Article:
There are no-doubt many experts on the atmospheric Drum and Bass genre, and indeed, many artists to this day still creating music in this style who would be more than suitable to provide a feature. But there’s been one blog/website that I can draw many parallels to ASIP in approach, that also obsesses over this style of music and became the perfect candidate to help out.
Spyros Papatzitzes began God Is No Longer A DJ in 2012 and the blog has become (like many ‘blogs’ nowadays) a rare gem of a resource on the Drum and Bass genre.
“Paraphrasing Nick Hornby: “What came first, the music or the obsession?”
I’ve always had this vague idea of keeping a musical diary to capture blurry memories and reflect on the arrogance and naivety of an earlier life I wasn’t quite ready to leave behind, with drum & bass being the focal point. Thoughts and scribbled notes gradually took the form of this blog, which went timidly online in 2012. Fast-forward to the present, this has been a unique opportunity to connect with some of my musical icons, as well as with many like-minded people across the world and celebrate the music we all love.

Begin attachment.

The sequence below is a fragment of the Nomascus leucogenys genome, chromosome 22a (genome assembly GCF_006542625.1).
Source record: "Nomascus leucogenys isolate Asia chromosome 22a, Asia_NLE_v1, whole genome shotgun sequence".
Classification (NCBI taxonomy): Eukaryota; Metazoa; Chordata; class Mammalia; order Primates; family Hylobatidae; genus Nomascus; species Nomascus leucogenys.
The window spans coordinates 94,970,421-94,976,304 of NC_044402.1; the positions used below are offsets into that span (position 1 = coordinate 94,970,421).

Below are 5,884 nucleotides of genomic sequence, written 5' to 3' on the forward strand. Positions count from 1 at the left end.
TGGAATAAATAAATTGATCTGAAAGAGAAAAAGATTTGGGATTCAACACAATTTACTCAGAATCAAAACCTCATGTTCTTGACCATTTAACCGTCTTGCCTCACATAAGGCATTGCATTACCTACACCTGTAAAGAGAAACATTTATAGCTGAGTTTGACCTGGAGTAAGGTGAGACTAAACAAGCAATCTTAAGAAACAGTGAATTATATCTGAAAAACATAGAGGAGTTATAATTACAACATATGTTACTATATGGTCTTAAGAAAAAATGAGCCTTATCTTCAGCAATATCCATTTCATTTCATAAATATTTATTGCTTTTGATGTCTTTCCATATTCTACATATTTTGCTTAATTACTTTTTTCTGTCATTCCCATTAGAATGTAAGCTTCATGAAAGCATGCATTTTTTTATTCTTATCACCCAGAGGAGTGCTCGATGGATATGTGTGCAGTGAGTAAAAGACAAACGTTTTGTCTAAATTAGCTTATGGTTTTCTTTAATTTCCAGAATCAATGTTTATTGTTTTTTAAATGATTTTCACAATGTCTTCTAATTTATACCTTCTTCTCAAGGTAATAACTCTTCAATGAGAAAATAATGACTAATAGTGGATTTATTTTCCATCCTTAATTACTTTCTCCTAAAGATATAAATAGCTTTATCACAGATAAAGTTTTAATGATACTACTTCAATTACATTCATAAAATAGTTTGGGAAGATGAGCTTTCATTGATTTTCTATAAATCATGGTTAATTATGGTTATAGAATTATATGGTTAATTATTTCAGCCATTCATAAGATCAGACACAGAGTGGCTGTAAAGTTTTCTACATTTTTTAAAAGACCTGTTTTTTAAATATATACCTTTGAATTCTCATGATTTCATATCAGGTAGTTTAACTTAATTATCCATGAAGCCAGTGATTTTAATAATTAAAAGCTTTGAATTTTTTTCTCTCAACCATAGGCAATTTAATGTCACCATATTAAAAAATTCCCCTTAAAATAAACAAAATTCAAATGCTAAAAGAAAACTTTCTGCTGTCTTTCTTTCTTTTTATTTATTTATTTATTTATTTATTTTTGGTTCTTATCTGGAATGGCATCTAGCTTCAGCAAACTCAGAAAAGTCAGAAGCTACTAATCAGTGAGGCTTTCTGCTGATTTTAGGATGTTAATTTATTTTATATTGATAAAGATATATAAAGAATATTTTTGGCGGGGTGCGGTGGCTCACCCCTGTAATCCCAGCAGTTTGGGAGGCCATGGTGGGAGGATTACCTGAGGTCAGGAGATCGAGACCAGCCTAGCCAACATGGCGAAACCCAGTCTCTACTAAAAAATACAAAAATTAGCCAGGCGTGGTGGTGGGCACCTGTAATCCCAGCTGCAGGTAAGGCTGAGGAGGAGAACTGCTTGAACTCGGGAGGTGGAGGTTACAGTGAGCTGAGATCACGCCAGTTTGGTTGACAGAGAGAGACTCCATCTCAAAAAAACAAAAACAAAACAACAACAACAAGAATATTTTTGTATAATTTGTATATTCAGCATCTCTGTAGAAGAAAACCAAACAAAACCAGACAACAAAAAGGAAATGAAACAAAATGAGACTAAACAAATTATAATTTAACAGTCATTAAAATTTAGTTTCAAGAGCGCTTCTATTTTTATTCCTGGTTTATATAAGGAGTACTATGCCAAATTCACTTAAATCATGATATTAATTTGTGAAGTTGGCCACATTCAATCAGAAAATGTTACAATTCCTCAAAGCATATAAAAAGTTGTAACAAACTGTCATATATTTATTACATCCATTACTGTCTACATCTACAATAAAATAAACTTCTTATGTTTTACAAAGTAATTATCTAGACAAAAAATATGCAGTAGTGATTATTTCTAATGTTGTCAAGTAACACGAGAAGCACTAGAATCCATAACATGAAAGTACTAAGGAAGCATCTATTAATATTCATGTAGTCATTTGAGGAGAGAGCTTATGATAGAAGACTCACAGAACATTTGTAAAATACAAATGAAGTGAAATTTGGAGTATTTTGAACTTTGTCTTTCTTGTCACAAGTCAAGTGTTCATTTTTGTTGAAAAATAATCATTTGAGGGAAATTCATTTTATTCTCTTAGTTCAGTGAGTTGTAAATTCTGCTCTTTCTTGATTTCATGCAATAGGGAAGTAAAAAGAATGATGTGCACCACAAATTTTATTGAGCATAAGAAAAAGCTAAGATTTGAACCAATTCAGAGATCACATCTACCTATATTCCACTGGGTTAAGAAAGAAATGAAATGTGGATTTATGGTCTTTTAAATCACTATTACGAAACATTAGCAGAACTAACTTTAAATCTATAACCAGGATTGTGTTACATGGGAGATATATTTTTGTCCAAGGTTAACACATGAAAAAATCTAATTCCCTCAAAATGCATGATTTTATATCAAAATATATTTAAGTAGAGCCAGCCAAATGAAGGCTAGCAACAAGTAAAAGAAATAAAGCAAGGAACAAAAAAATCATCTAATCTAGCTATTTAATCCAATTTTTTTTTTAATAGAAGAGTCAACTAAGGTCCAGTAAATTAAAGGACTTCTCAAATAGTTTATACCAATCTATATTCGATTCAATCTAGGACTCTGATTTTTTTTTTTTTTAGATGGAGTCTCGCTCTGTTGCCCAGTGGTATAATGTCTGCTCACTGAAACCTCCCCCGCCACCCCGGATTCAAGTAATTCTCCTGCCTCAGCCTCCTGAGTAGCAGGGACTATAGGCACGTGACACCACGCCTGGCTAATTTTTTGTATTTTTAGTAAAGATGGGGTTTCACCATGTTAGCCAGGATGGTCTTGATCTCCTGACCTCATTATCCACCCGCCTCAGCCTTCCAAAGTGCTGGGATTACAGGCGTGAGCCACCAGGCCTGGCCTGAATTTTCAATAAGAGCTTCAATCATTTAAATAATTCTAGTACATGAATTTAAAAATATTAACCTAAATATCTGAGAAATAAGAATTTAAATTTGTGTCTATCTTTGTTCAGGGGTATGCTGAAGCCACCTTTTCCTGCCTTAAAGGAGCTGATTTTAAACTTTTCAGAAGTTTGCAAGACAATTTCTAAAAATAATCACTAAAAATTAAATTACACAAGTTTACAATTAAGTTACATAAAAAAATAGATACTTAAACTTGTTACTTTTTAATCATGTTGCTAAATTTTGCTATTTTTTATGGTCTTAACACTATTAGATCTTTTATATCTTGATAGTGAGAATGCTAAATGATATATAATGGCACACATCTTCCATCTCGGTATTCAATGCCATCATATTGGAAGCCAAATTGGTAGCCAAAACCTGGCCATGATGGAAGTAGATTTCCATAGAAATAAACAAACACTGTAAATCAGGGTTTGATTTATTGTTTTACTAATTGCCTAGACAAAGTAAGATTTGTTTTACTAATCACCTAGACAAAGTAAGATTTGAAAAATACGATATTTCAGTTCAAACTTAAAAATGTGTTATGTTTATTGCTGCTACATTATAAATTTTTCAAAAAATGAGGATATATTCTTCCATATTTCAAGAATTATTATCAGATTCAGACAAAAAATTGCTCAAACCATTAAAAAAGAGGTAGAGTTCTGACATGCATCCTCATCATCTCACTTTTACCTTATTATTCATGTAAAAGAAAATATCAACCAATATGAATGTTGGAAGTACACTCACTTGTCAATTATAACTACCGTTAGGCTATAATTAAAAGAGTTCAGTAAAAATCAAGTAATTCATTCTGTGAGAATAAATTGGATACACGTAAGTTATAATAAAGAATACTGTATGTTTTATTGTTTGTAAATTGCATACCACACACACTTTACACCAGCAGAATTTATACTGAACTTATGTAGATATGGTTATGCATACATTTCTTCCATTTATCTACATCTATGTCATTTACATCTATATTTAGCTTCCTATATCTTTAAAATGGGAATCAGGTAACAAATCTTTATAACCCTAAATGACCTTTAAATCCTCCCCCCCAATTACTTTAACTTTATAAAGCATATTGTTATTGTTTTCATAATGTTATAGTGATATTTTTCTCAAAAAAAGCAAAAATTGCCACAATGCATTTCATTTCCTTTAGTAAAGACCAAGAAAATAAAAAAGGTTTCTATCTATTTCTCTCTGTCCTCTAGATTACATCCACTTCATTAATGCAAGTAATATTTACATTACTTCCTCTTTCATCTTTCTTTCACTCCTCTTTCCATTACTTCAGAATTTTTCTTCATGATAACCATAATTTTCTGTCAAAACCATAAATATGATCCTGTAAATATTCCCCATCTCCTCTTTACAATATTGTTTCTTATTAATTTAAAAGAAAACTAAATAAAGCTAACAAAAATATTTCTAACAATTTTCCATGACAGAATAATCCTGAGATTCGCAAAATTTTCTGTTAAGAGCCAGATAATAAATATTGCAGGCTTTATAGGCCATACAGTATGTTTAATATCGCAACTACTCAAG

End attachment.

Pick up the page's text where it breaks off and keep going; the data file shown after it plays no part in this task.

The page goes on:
Along the years, the content and the scope of the blog expanded to contemporary music, as well as non-d&b material, mainly ambient and modern electronica; music I enjoy when I am not listening to drum & bass, emphasizing on the ‘encyclopedic’ aspect, if I am allowed this self-indulgent term”. – Spyros/God Is No Longer A Dj
It was an easy decision to invite Spyros to help create this Portals feature, and along with his encyclopedic knowledge and passion, he partnered up with an old friend, DJ Sin, whom he used to run a DnB radio show with to provide the Portals-specific mix. For this accompanying journey, all tracks were hand-picked from Spyros’ record collection bar three, (‘Callisto’, ‘Icefields of Proxima’ and ‘Exhale’) which are only available in digital format.